America’s First Astronauts- The Mercury 7
On April 9th, 1959, NASA announced its first seven astronauts, later dubbed the “Mercury Seven”.
The American public first met the seven men chosen to be this country's first human space voyagers on April 9, 1959, at a press conference in Washington. The men were dubbed "astronauts." The term was a cross between "aeronauts," as ballooning pioneers were called, and "Argonauts," the legendary Greeks in search of the Golden Fleece. These new explorers were being prepared to sail into the new, uncharted vastness of space.”
America’s first astronauts were Walter M. Schirra Jr., Donald K. "Deke" Slayton, John H. Glenn Jr., Scott Carpenter, Alan B. Shepard Jr. , Virgil I. "Gus" Grissom and L. Gordon Cooper.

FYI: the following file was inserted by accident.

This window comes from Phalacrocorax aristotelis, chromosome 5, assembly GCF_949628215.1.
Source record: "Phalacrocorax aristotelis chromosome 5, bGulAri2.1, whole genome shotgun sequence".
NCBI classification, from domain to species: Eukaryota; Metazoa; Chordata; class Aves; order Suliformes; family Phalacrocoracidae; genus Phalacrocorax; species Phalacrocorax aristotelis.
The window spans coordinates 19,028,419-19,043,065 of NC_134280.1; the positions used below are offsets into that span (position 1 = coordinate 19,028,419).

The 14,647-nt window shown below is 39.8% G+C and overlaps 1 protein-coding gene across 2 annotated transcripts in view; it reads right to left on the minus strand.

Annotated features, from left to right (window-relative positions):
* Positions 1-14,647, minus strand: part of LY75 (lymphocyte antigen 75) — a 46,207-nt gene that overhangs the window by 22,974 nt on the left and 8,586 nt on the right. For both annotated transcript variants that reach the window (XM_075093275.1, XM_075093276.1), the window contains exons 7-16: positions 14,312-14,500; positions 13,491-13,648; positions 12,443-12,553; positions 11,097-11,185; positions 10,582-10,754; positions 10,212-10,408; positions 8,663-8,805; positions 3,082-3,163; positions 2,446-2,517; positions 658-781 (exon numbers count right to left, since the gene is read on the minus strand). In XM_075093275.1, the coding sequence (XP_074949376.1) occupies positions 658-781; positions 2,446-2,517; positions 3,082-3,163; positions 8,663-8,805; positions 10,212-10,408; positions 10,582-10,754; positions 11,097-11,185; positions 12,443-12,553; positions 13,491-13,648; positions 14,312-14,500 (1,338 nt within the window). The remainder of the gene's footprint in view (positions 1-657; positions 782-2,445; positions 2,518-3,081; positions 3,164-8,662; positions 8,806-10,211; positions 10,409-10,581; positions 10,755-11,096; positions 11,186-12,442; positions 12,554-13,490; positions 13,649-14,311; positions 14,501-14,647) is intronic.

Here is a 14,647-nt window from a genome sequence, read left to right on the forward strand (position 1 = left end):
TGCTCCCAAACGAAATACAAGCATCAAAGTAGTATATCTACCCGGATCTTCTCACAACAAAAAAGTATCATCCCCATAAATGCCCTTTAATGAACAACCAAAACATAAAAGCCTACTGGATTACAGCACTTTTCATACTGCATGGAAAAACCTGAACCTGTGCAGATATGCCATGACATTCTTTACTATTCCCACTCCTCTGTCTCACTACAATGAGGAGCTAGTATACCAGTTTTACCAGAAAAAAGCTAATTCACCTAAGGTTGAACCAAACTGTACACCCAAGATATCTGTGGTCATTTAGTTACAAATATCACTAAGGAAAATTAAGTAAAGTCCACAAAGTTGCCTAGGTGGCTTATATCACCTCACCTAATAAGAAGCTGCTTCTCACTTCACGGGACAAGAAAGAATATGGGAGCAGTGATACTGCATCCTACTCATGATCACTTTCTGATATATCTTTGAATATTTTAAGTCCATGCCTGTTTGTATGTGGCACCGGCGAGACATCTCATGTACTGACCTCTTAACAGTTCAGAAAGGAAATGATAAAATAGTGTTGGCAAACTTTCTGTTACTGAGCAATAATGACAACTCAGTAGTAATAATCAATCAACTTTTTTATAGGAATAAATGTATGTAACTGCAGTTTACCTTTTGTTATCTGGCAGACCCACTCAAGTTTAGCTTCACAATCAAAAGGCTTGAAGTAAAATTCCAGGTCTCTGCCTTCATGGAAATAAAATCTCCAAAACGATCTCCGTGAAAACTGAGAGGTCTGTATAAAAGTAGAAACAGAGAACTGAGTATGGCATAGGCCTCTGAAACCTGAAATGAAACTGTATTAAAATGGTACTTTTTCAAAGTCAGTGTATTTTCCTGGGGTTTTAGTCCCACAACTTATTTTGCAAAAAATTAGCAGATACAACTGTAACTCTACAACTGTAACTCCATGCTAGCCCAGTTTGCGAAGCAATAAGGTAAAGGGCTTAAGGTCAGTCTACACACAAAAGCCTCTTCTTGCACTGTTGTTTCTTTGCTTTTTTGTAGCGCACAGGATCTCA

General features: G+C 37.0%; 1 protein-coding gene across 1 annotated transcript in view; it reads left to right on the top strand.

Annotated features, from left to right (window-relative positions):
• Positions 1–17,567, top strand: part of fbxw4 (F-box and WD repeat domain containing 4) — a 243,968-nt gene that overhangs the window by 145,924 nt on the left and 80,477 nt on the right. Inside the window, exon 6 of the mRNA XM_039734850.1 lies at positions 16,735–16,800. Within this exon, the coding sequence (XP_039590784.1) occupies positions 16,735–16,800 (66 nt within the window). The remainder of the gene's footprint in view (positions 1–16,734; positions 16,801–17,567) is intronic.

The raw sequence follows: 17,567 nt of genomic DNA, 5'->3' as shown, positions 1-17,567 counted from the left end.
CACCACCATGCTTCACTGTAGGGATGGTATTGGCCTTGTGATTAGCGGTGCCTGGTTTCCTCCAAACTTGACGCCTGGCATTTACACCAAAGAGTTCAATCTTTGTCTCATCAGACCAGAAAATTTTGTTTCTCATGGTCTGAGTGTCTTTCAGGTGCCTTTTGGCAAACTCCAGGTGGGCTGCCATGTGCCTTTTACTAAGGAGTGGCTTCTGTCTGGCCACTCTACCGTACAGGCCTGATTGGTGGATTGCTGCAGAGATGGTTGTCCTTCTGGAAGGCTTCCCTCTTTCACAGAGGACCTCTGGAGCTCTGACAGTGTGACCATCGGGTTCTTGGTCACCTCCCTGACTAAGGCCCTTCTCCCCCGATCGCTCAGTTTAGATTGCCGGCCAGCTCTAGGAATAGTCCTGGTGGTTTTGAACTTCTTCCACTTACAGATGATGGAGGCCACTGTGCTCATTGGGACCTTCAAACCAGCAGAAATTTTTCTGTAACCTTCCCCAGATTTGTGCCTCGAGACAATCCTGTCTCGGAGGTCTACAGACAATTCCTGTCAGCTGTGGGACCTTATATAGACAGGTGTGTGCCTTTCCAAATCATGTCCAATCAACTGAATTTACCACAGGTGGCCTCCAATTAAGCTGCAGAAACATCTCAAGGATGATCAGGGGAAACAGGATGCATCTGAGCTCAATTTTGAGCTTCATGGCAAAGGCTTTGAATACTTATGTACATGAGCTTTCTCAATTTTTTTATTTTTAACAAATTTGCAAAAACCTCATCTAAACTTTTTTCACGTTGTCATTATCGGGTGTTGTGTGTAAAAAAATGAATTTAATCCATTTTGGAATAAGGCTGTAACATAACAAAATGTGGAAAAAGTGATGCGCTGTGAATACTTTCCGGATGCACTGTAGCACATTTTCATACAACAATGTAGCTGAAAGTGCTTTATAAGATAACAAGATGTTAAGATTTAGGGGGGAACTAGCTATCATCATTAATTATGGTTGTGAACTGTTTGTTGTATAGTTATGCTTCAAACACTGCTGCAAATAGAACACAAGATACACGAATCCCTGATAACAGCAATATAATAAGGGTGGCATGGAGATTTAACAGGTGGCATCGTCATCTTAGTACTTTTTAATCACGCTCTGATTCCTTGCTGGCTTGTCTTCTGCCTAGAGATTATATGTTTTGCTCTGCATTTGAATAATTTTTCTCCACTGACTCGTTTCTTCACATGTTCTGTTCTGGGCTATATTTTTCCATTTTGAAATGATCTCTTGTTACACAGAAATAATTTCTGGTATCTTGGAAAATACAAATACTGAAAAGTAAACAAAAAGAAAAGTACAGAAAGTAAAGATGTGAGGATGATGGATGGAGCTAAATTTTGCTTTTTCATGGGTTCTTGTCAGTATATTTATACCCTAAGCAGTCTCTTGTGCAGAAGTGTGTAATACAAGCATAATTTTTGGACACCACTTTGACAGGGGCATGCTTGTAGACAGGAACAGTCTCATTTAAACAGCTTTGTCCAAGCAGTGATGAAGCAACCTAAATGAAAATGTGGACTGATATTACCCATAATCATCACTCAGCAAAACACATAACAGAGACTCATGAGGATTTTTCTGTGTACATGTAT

In August 1959, they and their wives signed a contract with Life magazine for $500,000 in exchange for exclusive access to their private lives, homes, and families. Through Life Magazine, you got first-hand accounts of their preparation for the Mercury missions, and got to learn who each individual was. These Astronauts became a part of your family.
If you want to learn more about America’s first manned-flight space program read the Tom Wolfe classic The Right Stuff. Wolfe's book also became a great movie with the same name directed by Philip Kaufman.